Manitobans with COVID-19 and their close contacts could face fines of nearly $500 per day if they don’t properly self-isolate after new public health orders come into effect Friday.
It was already mandatory to isolate in those situations and the province already has the power to fine people through a multiple-step process, Chief Provincial Public Health Officer Dr. Brent Roussin said on Thursday.
But the new orders will simplify that process by allowing officials to immediately fine people $486 daily if they break the rules.
The new rules come in response to some people in Manitoba not properly self-isolating when they should, including reports from the public suggesting some rule breakers spread the illness when they should have been in isolation, Roussin said at a news conference.
Some of those reports involved cases later connected to a large cluster that infected people in Brandon, including people who went to large gatherings, he said.
That was one of the reasons the southwestern Manitoba city and the surrounding Prairie Mountain Health region were upgraded to the restricted level under the province’s pandemic response system last week. The change meant people in the area have to wear face masks in public places and limit gatherings to 10 people, as of this past Monday.
“It was an important enough trend in this specific cluster that we saw that we just wanted to make sure we had something in place,” Roussin said on Thursday.
The province has not made public all such incidences, but has identified the trend in the past.
The cluster in Brandon, for instance, began with someone who travelled to eastern Canada and did not properly self-isolate when they got back, Roussin said at the time.
He did not go into details of that particular case, but noted that self-isolation requires limiting contact with other people you live with.
And in late June, health officials announced two of the province’s recent cases of COVID-19 were people who travelled to the U.S. and Alberta, where they came into contact with a known case of the illness.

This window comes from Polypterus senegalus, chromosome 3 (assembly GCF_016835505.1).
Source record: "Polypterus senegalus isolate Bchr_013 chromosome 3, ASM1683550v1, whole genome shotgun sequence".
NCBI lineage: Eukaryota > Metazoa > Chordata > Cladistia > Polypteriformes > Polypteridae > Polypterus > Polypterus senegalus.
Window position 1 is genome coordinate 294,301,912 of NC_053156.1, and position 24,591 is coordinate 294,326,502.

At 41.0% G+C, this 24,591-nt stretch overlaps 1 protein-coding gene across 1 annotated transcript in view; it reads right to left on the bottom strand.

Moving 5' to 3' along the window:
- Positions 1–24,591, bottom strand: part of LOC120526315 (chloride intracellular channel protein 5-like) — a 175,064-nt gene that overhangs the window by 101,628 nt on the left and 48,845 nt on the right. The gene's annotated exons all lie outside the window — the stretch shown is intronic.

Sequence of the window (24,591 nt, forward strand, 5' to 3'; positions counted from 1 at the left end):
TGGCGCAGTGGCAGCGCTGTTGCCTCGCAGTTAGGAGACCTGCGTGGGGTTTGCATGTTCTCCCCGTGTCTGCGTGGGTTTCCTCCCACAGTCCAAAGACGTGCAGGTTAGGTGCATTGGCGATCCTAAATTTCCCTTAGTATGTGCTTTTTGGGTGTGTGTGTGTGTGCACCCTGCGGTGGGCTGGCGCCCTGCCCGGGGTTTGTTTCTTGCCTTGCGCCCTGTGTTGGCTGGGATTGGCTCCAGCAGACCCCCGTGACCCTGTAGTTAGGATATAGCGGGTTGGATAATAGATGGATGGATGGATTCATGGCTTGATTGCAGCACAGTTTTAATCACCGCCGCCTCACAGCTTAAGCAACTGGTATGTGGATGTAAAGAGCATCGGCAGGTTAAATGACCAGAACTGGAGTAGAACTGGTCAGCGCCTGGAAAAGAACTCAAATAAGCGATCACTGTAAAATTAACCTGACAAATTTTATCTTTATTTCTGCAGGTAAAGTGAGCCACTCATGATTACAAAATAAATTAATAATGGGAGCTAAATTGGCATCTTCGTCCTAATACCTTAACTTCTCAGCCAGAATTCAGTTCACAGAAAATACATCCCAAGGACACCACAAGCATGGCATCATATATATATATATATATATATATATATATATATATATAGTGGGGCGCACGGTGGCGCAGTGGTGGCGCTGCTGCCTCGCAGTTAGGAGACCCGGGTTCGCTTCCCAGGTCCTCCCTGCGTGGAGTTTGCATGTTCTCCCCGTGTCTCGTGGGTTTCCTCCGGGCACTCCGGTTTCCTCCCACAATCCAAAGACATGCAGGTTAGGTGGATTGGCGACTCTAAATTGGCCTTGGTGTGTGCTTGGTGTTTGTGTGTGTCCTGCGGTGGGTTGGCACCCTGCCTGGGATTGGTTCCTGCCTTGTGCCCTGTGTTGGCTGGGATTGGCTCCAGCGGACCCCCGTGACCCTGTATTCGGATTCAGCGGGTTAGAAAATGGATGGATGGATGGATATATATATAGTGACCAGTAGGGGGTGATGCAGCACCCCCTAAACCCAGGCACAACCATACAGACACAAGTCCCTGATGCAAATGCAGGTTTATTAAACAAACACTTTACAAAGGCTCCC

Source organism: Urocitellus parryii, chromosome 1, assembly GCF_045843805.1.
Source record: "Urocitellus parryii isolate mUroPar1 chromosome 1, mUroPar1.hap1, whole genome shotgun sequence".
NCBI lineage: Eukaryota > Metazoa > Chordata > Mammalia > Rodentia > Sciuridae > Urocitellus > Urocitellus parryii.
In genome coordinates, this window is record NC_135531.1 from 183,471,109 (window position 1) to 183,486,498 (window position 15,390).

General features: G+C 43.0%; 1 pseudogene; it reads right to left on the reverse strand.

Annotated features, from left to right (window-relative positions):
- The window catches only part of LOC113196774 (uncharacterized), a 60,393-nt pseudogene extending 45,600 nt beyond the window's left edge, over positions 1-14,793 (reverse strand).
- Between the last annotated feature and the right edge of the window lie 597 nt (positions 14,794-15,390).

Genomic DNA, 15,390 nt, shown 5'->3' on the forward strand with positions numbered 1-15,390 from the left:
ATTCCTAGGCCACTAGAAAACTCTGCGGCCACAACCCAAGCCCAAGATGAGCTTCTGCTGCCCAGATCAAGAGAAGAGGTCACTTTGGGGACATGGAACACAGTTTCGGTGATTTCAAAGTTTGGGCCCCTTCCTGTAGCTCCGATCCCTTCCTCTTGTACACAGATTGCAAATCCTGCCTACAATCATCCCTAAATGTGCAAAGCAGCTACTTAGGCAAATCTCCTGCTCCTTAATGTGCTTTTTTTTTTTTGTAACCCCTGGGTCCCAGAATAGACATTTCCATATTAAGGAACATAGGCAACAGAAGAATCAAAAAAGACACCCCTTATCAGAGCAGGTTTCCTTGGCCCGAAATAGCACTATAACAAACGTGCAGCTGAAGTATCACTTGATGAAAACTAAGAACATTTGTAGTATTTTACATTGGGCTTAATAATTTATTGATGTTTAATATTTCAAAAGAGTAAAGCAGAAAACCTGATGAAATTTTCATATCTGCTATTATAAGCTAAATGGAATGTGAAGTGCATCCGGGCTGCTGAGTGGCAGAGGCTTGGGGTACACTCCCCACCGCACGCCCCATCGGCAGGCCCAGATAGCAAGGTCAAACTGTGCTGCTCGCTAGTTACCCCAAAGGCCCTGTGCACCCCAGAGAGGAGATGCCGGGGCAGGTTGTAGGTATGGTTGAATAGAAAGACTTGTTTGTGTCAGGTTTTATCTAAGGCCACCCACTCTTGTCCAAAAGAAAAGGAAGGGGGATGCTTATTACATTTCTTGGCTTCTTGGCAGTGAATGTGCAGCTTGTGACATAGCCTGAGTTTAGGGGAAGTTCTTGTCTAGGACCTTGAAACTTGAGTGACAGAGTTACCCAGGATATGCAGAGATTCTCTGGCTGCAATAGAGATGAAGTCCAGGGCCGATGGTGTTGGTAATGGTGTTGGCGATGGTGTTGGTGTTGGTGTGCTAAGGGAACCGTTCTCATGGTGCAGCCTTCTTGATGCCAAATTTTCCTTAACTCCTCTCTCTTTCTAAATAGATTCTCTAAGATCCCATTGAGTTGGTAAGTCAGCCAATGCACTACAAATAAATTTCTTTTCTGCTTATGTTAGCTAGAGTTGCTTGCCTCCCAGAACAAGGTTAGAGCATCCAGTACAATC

When they got back, one of the travellers did not self-isolate for the required two weeks. One of them also visited a southeastern Manitoba business while they had symptoms of the illness, officials said at the time.
Under the current rules, the province can issue a communicable disease order to reprimand someone not self-isolating after being told to do so. That person would then have to violate the order, which would allow officials to apply for another order to detain the person, Roussin said. The new rules announced Thursday will get rid of that extra step.
“[Starting Friday,] rather than having to actually detain somebody, we could just … use that as a lever to say that you can be fined,” he said.
Some exceptions allowed
People who need to self-isolate will be notified by public health officials they’ve either tested positive for COVID-19 or have been exposed to the illness by a close contact of a confirmed case, Roussin said.
When that happens, the person needs to go home, or to an approved self-isolating location, and stay there for 14 days or until public health officials tell them otherwise, he said.
The new protocols will be guided by medical officers of health, who will review each case of possible scofflaws, Roussin said, though officials will try to reason with people before slapping them with hefty fines.
“Education is our No. 1 tool here,” he said. “So for the most part, we’re going to work with people to try to get them to self-isolate, support them [with] whatever they need to self-isolate. But there might be cases where we would issue this ticket.”
There will be exceptions in some cases, like if someone told to self-isolate needs urgent medical attention or needs to go to an in-person appointment with a health-care provider, Roussin said.
But if a person is allowed to leave home under those circumstances, they need to wear a face mask, maintain physical distancing and spend minimal time away from the place where they’re self-isolating, he said.
Once students return to schools in the province in early September, other exceptions to the new public health orders could come into play, Roussin said.
For example, if someone in a school cohort tests positive for COVID-19, all their close contacts will need to self-isolate. But everyone else in the group — which could be up to 75 people — won’t necessarily need to do the same, he said.
“Public health will do that investigation. And so it could include that entire cohort, [but] we might be able to narrow it,” Roussin said.
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